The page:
Encrypt & Sign Text

Two of PGP's main functions

by Edward Langenback

© 10/30/03

An Important note about HTML format email

If you are going to be using PGP to sign and / or encrypt email messages, then it is absolutely important that you make sure that your email program is NOT composing in HTML!. The reason for this is that HTML emails are subject to being reformatted, and this will render PGP messages and signatures unusable. The proceture varies from one email program to another, but it is possible to turn off HTML formatting in all of them.

For these examples you'll need to open Notepad and type a few lines of text.:

this is a test message, 
encrypted with pgp using Test User's public key

When you're finished, click on the padlock icon in the system tray. Select 'Current Window' and then select 'Encrypt & Sign'. The text in the Notepad window will all be selected and then the 'Key Selection Dialog' will appear. Select the key you just created ("Test User <testuser@domain.com>") and drag it down to the Recipients list and click <OK>

Next you will be prompted to enter the passphrase for the signing key. Note that if you had more than one key pair, you would be able to choose which one to use as the signing key from the list in this window. For now of course, you only have the one key so enter the passphrase for it and click <OK>.

After a few seconds the text that you had in Notepad will be replaced. The resulting message will look like this:

Version: PGPfreeware 6.5.8 for non-commercial use <http://www.pgp.com>

Save this file temporarily. You can now copy and paste this message into an email, or save the file and attach it to an email or save it on disk. You could even print it out and send it by postal mail (though i'd hate to be the guy who had to type that thing in! Even one error would make it impossible to decrypt it! This message could be posted anywhere, in any public message board or newsgroup with total confidence that no matter how many people saw it, only the person or persons whose public keys were used to create it would be able to read it's content.

Later on, Test User needs the information that was encrypted in the text file. So open the file in Notepad and click on the padlock icon. Select 'Current Window' and then select 'Decrypt & Verify'

PGP will select all of the text in the Notepad window and after a second the 'enter passphrase' window will appear. Here PGP informs us that the message was encrypted to Test User's key. Had it been encrypted to more than one key, any of them could have been used to decrypt it. In this case of course we'll enter the passphrase for Test User's key and click <OK>

PGP churns for a few seconds and a Text Viewer window appears with the following text in it:

*** PGP Signature Status: good
*** Signer: test user <testuser@domain.com> 
*** Signed: 7/23/02 9:06:06 PM
*** Verified: 7/23/02 9:14:59 PM

this is a test message, 
encrypted with pgp using Test User's public key


On this window there is a <Copy to Clipboard> button that allows you to copy the content of the decrypted message and paste it into another file. In this case, we won't bother, instead click <OK> to close the text viewer. You will notice that the content of the Notepad file is unchanged, and would stay that way unless we had chosen to copy the decrypted message and paste it into Notepad.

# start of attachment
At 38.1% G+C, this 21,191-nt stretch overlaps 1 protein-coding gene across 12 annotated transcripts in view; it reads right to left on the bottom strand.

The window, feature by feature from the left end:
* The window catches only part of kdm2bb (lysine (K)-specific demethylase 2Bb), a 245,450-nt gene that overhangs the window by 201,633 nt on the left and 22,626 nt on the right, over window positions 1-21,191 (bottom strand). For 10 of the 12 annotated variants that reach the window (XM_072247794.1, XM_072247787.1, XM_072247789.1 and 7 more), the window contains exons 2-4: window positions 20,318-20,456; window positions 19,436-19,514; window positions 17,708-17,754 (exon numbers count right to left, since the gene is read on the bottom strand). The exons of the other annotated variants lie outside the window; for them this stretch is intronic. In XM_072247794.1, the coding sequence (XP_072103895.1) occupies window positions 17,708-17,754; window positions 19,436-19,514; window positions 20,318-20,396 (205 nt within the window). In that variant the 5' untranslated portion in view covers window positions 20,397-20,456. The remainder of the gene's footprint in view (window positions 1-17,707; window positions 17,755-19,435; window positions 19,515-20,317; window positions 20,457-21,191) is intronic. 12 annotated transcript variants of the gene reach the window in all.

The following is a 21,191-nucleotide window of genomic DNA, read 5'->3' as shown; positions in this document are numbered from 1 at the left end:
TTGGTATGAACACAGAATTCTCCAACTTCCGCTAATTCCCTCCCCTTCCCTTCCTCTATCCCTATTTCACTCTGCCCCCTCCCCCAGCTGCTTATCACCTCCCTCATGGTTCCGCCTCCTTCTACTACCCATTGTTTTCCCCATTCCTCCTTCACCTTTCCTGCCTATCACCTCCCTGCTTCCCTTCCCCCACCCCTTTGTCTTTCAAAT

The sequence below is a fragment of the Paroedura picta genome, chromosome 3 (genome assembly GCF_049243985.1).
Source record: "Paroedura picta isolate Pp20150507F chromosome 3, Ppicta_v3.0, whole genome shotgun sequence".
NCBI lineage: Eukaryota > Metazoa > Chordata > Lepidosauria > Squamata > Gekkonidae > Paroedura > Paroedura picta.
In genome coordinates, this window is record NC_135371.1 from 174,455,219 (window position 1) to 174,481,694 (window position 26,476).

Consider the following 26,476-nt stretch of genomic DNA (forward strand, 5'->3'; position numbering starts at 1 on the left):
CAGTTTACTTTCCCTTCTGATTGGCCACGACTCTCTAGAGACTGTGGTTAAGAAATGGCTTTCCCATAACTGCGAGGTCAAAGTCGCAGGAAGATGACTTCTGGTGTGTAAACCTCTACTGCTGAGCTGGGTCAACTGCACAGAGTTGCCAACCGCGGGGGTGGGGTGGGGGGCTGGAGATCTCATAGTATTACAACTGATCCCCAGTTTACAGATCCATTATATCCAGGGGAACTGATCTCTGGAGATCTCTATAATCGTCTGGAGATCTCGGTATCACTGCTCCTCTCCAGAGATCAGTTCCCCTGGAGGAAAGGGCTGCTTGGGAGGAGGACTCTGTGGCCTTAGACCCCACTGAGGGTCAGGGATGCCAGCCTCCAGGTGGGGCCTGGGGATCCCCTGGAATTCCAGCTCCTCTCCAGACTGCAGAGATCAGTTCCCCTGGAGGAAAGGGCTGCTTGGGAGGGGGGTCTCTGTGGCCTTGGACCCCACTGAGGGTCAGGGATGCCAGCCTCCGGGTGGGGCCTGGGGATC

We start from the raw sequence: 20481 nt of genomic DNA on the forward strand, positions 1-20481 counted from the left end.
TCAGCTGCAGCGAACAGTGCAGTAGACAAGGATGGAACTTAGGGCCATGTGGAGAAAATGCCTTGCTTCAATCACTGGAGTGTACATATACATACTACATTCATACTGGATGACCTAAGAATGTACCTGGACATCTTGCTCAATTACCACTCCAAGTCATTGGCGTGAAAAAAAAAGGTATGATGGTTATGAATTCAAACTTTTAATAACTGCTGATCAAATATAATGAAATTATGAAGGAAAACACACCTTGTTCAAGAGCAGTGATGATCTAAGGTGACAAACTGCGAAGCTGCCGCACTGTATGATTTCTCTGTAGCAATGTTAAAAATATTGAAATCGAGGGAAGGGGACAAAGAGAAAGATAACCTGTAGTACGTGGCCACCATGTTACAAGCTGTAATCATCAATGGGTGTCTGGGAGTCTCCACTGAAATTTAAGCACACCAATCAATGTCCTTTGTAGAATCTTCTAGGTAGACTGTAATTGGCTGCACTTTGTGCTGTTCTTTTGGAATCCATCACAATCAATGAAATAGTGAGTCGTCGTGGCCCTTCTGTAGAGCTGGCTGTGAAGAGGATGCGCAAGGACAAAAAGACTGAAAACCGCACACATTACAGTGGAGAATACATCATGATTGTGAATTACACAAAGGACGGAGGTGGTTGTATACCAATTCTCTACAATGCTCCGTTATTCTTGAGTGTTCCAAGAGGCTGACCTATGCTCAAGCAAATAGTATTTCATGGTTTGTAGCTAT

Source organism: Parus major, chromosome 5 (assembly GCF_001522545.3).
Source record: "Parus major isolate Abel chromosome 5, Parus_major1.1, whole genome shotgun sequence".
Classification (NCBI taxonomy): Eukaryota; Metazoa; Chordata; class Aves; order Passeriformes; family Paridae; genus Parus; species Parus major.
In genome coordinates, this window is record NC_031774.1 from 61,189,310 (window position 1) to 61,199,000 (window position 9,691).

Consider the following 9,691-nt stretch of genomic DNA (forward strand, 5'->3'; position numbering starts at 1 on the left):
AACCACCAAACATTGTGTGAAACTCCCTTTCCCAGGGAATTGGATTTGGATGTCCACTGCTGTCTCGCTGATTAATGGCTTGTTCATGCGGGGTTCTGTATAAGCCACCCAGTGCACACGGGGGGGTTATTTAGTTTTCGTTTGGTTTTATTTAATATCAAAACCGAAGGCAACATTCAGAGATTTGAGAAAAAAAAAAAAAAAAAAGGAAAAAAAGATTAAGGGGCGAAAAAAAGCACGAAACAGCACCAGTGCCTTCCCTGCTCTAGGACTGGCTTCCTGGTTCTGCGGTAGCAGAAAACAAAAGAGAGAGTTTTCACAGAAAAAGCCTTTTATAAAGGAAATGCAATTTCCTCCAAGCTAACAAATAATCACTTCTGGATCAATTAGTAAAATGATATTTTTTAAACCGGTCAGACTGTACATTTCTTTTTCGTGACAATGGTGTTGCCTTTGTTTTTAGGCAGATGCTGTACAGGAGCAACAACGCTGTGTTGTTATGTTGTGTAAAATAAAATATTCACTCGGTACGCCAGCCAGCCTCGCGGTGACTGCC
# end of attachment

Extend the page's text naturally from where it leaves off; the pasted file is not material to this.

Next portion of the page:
This same procedure can also be used in an email client or word processor. If you have trouble with the 'Current Window' option on the PGP menu, you can also highlight the text you want to work with and then use Copy or Cut to put it into the Windows clipboard and then choose 'Clipboard' instead of 'Current Window' on the PGP padlock icon. They both have the same options on them.

In another example, the same message could have simply been 'signed' with a unique digital signature that could assure that the message was from the person who claimed to write it and that it had not been altered in any way. Simply 'signing' a message is done in the same manner as the previous example with the exception that instead of choosing 'Encrypt & Sign' you chooose 'Sign'.

So the message:

this is a test message, 
signed with pgp using Test User's public key

After it is 'signed', looks like this:


this is a test message, 
signed with pgp using Test User's public key


Version: PGPfreeware 6.5.8 for non-commercial use <http://www.pgp.com>

Now if you take this message and select 'Current Window' and 'Decrypt & Verify' on the PGP padlock icon, the text viewer will pop up again with the following in it:

*** PGP Signature Status: good
*** Signer: test user <testuser@domain.com> 
*** Signed: 7/23/02 11:07:35 PM
*** Verified: 7/23/02 11:09:57 PM

this is a test message, 
signed with pgp using Test User's public key


This shows that Test User did indeed sign this message, and the fact that it's status is good indicates that the message has not been altered since it was signed. If it had changed by even one character, the PGP Signature Status would be 'bad'. This means that while the message was sent "In the clear" (which means 'Not Encrypted'), if the status is good, then we know that the message has not been altered. (as an experiment, go back to the message that you signed and change one character or add even a single space to it and then try to 'Decrypt & Verify' it. The Signature Status will be bad)

When a message is signed you are assured that the signer's ID is the same as who it claims to be. This is because unlike encrypting a message, the signer's private key is used to sign the message and then their public key is used to verify that signature. Since only the signer would have access to the private key and only they would know the passphrase for it, then a good signature status shows that the message is valid and came from the signer.